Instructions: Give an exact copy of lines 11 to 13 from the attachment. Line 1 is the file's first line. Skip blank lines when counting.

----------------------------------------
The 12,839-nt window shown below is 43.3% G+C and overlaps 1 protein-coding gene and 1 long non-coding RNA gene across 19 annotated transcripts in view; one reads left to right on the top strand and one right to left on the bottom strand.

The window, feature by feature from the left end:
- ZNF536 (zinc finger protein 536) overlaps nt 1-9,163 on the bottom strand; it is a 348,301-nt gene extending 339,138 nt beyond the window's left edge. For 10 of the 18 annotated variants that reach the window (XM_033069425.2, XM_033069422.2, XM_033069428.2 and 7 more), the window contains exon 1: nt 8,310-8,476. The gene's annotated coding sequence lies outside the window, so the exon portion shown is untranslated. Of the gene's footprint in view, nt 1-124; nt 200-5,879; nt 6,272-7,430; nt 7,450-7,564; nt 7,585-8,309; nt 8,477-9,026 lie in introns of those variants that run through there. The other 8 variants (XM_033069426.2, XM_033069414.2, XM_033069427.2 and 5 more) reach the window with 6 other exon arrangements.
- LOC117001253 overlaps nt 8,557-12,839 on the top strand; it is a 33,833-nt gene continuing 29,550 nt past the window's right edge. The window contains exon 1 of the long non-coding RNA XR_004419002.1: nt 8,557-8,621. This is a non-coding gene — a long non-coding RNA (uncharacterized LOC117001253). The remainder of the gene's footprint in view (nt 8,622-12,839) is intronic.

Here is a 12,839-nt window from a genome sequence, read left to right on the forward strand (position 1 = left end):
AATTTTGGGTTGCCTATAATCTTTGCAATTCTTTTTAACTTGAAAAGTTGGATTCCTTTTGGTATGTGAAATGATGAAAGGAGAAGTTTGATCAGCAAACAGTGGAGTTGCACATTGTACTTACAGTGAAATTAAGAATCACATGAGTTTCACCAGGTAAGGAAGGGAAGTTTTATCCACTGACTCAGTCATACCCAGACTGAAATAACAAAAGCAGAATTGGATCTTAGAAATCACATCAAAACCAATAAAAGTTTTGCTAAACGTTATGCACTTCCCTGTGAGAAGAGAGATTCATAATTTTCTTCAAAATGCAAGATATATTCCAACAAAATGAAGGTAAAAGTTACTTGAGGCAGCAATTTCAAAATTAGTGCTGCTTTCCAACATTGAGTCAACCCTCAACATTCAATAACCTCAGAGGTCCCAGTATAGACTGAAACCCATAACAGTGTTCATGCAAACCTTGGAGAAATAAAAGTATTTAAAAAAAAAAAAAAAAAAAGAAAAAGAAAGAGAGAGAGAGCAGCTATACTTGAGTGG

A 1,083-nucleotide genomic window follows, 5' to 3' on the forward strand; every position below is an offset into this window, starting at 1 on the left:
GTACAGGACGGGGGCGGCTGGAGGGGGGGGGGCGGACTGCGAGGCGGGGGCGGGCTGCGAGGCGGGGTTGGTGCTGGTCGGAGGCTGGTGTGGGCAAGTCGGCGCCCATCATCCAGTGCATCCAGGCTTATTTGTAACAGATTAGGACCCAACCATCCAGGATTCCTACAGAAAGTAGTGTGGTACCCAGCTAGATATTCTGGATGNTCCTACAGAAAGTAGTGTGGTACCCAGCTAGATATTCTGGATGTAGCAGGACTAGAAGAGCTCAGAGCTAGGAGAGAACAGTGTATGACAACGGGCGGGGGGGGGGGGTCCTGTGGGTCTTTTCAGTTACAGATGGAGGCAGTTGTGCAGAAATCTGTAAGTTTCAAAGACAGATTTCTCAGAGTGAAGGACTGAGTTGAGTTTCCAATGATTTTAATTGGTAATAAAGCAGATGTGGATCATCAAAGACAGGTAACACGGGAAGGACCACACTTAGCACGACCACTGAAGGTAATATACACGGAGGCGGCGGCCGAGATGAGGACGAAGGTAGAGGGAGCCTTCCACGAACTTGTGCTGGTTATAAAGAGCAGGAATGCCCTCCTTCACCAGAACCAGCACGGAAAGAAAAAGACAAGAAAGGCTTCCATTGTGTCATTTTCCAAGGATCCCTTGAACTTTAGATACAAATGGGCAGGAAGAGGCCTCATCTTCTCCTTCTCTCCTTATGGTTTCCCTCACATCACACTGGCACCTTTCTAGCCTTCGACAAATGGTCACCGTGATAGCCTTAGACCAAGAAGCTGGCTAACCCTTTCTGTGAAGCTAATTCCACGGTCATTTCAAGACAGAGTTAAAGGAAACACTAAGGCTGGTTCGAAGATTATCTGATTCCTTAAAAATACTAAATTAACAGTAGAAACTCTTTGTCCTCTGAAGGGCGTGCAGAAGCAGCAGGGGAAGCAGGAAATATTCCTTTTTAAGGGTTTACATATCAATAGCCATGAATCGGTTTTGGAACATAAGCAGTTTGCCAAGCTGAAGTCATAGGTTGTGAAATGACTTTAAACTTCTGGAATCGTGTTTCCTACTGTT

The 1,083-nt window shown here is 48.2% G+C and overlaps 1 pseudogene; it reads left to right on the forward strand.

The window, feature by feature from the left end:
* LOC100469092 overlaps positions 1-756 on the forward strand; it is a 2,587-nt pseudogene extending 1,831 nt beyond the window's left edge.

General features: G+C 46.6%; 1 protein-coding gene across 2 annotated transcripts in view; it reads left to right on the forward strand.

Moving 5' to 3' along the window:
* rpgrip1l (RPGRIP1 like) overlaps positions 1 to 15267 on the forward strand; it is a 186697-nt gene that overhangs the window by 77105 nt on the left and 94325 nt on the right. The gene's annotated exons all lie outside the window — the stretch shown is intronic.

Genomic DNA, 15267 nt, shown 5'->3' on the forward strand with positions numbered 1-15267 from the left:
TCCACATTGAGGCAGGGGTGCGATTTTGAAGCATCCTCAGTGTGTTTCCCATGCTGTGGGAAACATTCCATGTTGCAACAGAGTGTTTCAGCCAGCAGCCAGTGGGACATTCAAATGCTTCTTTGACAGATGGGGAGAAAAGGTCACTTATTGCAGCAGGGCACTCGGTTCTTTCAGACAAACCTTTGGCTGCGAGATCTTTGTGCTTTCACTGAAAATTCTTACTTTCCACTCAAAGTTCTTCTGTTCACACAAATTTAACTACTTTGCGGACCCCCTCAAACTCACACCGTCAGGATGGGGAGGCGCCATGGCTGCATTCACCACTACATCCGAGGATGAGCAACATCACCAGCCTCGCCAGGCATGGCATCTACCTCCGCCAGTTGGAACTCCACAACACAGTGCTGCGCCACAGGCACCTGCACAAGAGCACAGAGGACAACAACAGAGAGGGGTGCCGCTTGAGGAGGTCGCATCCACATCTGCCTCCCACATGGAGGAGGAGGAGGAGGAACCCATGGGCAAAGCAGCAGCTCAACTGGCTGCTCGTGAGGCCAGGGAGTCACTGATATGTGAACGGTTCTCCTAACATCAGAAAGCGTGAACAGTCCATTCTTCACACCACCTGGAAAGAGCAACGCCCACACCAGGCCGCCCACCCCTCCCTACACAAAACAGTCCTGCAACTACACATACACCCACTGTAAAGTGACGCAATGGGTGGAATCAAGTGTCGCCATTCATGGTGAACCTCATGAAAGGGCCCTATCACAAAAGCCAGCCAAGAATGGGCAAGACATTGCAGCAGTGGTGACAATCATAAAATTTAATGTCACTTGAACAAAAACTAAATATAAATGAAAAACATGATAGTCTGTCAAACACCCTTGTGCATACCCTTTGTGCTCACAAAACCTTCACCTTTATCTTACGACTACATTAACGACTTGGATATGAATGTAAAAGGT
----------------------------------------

* LOC100469092 overlaps positions 1-756 on the forward strand; it is a 2,587-nt pseudogene extending 1,831 nt beyond the window's left edge.

General features: G+C 46.6%; 1 protein-coding gene across 2 annotated transcripts in view; it reads left to right on the forward strand.

Moving 5' to 3' along the window: